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Physicians, in general, know nothing about the law when they qualify, and lawyers rarely ever know anything about medicine as it relates to the law. The two professions are uneasy bedfellows, yet not infrequently meet in settings favourable to lawyers but not to physicians. This is especially true in law courts, where physicians may be intimidated by unfamiliar and often grandiose surroundings, such as the Royal Courts of Justice in London (figure 1). Moreover, there is an increasing tendency for dissatisfied patients to launch legal actions against doctors, sometimes encouraged to do so by ‘ambulance chasing’ firms of lawyers, and supported financially by questionable allocation of legal aid funding. This may apply especially to neurology, where inevitable diagnostic uncertainty and frequent lack of effective treatments, may be interpreted as inadequate, or substandard care by anxious patients and their relatives.
The nature of the problem
Increasing litigation does not necessarily indicate falling standards, but claims to the National Health Service (NHS) litigation authority in England and Wales rose from 5426 in 2006 to 8665 in 2010, an increase of 60% in just 4 years, and undoubtedly are still rising. Healthcare consumed just 4.6% of the UK's Gross Domestic Product in 1950 compared to nearly 10% in 2009.1 Within that budget, the NHS Litigation Authority (NHSLA) consumed a staggering proportion: as of 31 March 2014 the NHSLA estimated its potential liabilities at £26.1 billion, of which £25.7 billion related to clinical negligence claims.2 So despite increasing expenditure, have standards of care fallen? Have public expectations risen? Or could there be a new awareness of a ‘pot of gold at the end of the rainbow’ for lawyers as well as for patients who litigate against their medical practitioners? There are now new and effective drugs available for many …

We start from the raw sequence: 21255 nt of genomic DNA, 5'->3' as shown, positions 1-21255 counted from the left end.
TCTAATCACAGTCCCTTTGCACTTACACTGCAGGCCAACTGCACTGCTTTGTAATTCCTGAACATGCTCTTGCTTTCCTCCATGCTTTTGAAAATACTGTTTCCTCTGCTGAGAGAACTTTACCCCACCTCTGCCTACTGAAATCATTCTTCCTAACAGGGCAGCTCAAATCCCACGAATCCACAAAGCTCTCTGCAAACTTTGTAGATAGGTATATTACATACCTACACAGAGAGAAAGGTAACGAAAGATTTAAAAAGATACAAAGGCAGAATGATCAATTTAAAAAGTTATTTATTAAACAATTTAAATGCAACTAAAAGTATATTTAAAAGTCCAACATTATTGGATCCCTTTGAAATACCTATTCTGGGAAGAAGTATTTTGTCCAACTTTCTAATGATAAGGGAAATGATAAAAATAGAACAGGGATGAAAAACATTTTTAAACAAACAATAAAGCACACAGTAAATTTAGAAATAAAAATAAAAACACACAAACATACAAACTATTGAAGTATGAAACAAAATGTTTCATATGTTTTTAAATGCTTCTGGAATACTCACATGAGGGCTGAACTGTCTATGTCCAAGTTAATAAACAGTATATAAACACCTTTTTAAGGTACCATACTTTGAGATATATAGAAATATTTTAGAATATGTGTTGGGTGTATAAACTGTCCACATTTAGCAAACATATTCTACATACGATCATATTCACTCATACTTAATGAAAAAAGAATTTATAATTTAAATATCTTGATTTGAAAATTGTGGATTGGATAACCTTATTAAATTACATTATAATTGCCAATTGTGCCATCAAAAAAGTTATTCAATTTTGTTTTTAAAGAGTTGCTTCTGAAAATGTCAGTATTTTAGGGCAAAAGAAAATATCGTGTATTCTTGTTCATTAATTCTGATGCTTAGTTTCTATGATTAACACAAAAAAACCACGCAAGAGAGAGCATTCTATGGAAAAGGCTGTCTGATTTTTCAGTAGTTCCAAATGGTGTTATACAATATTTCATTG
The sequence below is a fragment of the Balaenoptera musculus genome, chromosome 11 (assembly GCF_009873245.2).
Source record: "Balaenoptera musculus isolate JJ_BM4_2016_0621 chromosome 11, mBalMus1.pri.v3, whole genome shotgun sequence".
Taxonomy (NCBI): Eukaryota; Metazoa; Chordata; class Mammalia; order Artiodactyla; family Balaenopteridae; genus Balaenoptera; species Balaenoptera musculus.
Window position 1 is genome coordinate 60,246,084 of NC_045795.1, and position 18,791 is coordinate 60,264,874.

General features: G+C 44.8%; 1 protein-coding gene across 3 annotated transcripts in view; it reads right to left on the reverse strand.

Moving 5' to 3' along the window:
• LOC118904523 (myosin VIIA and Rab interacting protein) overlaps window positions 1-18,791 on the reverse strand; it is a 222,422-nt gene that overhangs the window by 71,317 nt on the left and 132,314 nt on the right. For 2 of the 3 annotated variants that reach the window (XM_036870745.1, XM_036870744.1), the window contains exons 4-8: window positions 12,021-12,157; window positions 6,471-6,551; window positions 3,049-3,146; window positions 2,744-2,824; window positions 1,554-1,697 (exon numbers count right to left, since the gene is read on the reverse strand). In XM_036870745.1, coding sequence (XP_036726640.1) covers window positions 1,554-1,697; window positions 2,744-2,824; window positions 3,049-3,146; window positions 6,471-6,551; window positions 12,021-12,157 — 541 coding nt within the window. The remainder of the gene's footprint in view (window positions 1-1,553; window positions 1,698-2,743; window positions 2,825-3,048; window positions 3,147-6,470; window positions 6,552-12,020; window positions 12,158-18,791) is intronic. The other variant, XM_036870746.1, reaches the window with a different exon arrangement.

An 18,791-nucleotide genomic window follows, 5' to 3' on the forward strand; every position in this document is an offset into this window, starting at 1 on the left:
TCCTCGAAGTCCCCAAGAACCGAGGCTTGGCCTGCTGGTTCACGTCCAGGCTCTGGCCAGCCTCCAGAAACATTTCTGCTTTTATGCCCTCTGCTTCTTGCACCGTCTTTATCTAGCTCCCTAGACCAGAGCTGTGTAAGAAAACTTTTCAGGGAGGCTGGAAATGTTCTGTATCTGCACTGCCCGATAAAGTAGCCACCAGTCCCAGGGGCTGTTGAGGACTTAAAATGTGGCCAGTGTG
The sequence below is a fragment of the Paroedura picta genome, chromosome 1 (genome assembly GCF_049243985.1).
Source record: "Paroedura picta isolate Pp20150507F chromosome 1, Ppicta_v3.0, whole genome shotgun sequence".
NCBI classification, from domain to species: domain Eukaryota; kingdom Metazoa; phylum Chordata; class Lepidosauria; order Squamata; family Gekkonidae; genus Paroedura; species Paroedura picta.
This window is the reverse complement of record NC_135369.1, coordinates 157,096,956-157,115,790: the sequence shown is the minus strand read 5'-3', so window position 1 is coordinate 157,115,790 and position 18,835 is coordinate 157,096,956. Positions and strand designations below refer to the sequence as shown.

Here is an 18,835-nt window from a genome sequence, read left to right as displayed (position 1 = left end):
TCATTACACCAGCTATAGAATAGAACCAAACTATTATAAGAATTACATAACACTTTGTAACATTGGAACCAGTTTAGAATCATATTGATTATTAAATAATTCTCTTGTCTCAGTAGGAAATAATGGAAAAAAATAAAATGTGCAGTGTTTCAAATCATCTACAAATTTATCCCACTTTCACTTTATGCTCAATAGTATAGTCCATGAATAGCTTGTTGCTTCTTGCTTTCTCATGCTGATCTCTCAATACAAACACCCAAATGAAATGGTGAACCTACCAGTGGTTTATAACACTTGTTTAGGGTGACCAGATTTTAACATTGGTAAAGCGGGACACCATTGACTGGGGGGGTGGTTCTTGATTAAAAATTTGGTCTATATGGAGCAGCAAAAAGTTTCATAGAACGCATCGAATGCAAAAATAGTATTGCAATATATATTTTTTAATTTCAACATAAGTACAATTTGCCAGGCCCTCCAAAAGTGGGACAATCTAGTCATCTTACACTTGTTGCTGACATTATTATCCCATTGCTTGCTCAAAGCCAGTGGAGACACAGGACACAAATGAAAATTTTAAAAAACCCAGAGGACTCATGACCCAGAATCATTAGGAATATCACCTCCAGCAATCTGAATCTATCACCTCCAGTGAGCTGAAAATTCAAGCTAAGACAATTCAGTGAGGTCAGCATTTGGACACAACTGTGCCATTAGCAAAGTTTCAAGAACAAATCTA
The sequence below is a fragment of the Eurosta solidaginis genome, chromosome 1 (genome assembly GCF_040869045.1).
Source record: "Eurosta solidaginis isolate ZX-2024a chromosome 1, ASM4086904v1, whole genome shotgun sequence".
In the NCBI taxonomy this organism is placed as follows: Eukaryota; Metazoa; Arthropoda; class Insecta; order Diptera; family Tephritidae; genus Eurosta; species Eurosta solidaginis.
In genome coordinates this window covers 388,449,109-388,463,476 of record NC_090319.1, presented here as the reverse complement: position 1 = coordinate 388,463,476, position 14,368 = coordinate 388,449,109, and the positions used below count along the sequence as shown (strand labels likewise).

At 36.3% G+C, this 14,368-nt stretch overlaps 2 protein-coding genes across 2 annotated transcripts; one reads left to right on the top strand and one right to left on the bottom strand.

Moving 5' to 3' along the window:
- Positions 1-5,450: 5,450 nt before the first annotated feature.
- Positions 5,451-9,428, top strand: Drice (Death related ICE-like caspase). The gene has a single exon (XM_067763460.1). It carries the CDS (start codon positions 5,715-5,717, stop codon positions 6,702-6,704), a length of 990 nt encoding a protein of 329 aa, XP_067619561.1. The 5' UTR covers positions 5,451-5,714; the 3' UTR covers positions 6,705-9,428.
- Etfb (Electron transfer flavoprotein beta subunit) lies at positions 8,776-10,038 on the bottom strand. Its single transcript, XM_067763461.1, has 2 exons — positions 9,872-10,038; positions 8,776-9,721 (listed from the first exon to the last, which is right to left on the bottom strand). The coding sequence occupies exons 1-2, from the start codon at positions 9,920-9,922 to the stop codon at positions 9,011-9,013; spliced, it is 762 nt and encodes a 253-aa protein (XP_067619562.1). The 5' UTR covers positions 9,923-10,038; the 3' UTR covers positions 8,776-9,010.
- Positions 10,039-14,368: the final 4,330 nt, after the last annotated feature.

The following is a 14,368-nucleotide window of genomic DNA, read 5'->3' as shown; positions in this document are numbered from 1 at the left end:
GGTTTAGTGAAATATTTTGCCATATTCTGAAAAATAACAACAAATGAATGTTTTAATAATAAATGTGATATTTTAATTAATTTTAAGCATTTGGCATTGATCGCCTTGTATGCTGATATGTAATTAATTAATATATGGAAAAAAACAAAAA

Competing interests None.
Provenance and peer review Commissioned; externally peer reviewed. This paper was reviewed by Paul Jarman, London, UK.